Transparency - the way forward for reporting the CEO pay ratio
Peter Smith, Head of Executive Reward here at Mercer|Kepler hosted a recent breakfast discussing recent executive pay trends. The requirement to report the CEO pay ratio was an area of focus:
In the current commercial climate that places CEO pay in the spotlight, high profile scandals involving large organisations coupled with constant scrutiny coming from commentators ranging from the press to the Government, means that organisations in every sector are under more pressure than ever to get it right. With the Government’s recently announced CEO pay ratio disclosure requirement coming into force in 2019, the narrative adopted by companies when reporting CEO pay could have a profound effect on a company’s reputation. Irrespective of the figures themselves companies should adopt an attitude of transparency and openness when reporting executive pay. So, what does transparency mean in practical terms?
First, in their Director Remuneration Reports, companies must outline exactly what the CEO pay figure represents. The CEO pay ratio is not a definitive measure of the difference in an organisation’s pay – it is in many ways an imperfect system which ignores key variables such as organisation size and sector. Some sectors for instance will have more established bonus offerings than others and therefore higher CEO pay ratios. Performance based incentive plans are a clear example of a factor which can wildly affect CEO pay ratios. A CEO receiving higher remuneration as a result of better performance does not always reflect inequality within an organisation. In contrast, salary is a fixed cost and tends to reflect competence rather than the achievement of specific performance goals. This means that companies need to be cautious when deciding to increase CEO base pay, as an increased salary without sufficient explanation or justification could negatively impact a company’s reputation.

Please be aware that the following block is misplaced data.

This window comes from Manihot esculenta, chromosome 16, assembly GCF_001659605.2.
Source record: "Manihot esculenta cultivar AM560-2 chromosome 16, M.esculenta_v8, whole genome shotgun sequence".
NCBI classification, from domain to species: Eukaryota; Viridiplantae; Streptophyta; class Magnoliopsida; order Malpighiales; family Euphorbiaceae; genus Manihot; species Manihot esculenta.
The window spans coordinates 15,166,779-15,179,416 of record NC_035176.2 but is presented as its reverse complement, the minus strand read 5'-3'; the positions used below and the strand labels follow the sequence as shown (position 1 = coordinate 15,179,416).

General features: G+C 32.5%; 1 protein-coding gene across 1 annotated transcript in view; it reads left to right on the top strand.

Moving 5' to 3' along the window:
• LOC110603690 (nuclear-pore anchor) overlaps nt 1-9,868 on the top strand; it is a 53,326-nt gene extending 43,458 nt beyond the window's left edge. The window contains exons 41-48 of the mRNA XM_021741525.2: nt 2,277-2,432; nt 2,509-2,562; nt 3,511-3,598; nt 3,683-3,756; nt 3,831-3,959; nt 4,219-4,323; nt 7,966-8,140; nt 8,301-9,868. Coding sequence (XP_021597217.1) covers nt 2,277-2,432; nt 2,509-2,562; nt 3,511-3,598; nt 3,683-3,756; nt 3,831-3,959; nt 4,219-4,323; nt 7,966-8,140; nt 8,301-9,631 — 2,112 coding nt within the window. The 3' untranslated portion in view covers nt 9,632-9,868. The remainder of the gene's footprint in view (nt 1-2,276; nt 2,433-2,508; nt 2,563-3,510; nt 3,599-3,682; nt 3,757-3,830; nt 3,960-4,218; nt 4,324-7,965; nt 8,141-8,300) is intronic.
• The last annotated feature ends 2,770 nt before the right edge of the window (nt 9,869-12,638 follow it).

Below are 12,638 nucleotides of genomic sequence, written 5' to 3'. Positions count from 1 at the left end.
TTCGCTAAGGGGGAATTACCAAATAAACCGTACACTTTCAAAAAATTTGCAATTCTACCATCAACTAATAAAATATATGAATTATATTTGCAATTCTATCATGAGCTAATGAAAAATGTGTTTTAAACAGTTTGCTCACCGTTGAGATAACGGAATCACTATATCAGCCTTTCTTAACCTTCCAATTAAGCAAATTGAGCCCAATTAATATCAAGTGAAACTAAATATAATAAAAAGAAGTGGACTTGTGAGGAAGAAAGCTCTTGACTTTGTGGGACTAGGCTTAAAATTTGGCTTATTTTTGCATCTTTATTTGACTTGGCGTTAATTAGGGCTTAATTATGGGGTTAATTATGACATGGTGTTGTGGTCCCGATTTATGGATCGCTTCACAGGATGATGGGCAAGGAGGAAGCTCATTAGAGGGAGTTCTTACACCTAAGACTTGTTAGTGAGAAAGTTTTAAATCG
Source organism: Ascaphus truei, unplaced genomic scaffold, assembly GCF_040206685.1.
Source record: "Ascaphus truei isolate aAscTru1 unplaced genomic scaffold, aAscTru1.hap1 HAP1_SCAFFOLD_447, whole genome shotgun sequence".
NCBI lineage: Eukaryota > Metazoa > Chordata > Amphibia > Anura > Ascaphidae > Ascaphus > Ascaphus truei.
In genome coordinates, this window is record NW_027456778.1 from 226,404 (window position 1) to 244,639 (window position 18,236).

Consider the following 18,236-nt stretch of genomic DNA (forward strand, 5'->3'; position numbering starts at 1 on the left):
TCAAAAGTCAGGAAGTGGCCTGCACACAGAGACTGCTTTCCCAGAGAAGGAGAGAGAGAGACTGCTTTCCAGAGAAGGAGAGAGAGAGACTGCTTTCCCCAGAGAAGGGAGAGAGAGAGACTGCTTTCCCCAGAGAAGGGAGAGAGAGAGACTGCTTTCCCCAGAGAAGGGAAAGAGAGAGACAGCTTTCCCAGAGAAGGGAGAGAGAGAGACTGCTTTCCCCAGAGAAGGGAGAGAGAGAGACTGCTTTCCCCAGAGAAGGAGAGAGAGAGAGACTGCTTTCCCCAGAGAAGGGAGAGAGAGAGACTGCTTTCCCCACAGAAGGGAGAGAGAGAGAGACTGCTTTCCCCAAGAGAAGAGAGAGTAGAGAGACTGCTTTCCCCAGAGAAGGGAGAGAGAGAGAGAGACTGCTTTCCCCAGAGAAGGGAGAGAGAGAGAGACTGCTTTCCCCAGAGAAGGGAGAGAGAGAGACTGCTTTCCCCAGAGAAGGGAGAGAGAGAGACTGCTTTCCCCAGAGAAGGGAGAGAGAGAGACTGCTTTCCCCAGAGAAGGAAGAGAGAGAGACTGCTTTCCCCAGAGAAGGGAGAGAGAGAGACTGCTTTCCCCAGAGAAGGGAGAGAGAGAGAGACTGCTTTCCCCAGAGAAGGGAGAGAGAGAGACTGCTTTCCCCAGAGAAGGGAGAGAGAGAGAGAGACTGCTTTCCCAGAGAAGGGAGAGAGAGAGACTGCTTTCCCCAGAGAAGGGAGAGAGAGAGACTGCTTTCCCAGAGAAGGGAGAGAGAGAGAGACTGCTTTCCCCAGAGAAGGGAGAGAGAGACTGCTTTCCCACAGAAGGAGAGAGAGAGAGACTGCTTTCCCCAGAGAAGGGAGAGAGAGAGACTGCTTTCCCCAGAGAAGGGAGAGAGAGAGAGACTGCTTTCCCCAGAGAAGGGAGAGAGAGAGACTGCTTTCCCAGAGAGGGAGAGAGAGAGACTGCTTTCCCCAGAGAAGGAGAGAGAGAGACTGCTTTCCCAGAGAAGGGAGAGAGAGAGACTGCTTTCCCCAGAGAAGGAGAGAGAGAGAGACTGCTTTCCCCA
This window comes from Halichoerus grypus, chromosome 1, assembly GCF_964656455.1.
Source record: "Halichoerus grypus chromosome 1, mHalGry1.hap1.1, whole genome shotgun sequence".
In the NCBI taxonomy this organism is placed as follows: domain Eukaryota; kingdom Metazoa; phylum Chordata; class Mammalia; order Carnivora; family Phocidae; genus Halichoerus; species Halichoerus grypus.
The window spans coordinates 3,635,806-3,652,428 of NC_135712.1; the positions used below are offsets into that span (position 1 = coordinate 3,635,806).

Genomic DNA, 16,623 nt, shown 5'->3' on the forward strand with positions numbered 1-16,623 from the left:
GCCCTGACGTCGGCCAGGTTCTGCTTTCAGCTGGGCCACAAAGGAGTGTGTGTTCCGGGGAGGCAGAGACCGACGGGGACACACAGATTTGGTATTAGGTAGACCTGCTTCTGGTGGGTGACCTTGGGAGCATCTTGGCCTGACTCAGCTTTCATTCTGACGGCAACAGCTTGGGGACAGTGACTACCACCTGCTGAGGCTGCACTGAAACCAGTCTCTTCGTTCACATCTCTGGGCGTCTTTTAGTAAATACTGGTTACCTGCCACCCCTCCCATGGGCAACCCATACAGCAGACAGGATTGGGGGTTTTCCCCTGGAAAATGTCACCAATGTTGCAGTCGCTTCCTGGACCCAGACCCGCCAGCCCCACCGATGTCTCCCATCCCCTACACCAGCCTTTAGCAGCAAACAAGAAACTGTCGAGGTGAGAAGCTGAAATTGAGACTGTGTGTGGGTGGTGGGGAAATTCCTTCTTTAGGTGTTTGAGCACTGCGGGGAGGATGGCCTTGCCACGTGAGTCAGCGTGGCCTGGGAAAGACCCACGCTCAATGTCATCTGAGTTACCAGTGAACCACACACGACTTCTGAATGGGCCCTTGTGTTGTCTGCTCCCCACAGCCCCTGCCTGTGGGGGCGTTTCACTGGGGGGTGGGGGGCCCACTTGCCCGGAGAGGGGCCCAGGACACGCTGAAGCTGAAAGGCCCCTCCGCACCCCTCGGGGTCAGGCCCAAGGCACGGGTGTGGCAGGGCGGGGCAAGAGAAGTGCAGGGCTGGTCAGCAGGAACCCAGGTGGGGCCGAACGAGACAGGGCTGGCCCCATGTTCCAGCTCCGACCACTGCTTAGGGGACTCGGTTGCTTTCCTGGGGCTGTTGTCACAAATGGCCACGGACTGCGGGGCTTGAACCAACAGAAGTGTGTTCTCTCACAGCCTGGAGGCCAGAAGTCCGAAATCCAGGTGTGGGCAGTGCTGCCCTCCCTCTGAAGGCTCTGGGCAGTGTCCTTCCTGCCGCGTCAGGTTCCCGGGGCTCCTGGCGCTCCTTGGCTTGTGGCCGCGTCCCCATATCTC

Secondly, if a company’s CEO pay ratio is disproportionately large compared to companies of a similar size or sector, the CEO pay report must acknowledge this fact. From this position of acceptance the company can then explain or justify the figures and, if necessary, communicate the actions which it plans to take in order to address any concerns. By addressing any issues related to CEO pay, companies will be able to limit any negative reaction to their CEO pay figures, which will be inevitable due to the press spotlight focused on CEO pay ratio disclosure. A good example of where a wide discrepancy between pay levels might be expected is in an industry that uses predominantly unskilled part-time or temporary staff – catering and hospitality businesses might be a good example. Perhaps one of the useful outcomes of the new pay ratio may come from monitoring the ratio from year to year to map changes in the differentials.
Shareholders may conclude that consistency or fluctuations purely linked to performance levels are a healthy indicator that a fair pay policy applies to all levels of employees. What would be unhelpful is if shareholders become prescriptive about the approach that companies should take in addressing any large pay gaps. Companies need to be flexible in their approach to designing senior executive pay packages. Taking a prescriptive approach formulated around standard pay principles may be simple to understand but it can make a company’s incentive plans less effective in stimulating strong performance.
To conclude, in adopting an open approach to CEO pay, much like the approach used when reporting the gender pay gap, companies will be able to limit any negative reaction to their figures. Some companies have elected to be early adopters of the new ratio in a bid to demonstrate their bona fides. A transparent narrative surrounding CEO pay ratios will be crucial in allowing companies to maintain a strong relationship between corporate governance, stakeholders and the public.
This briefing is for general guidance and does not necessarily cover all areas of the topics included in this briefing. It is not designed to give legal or other professional advice.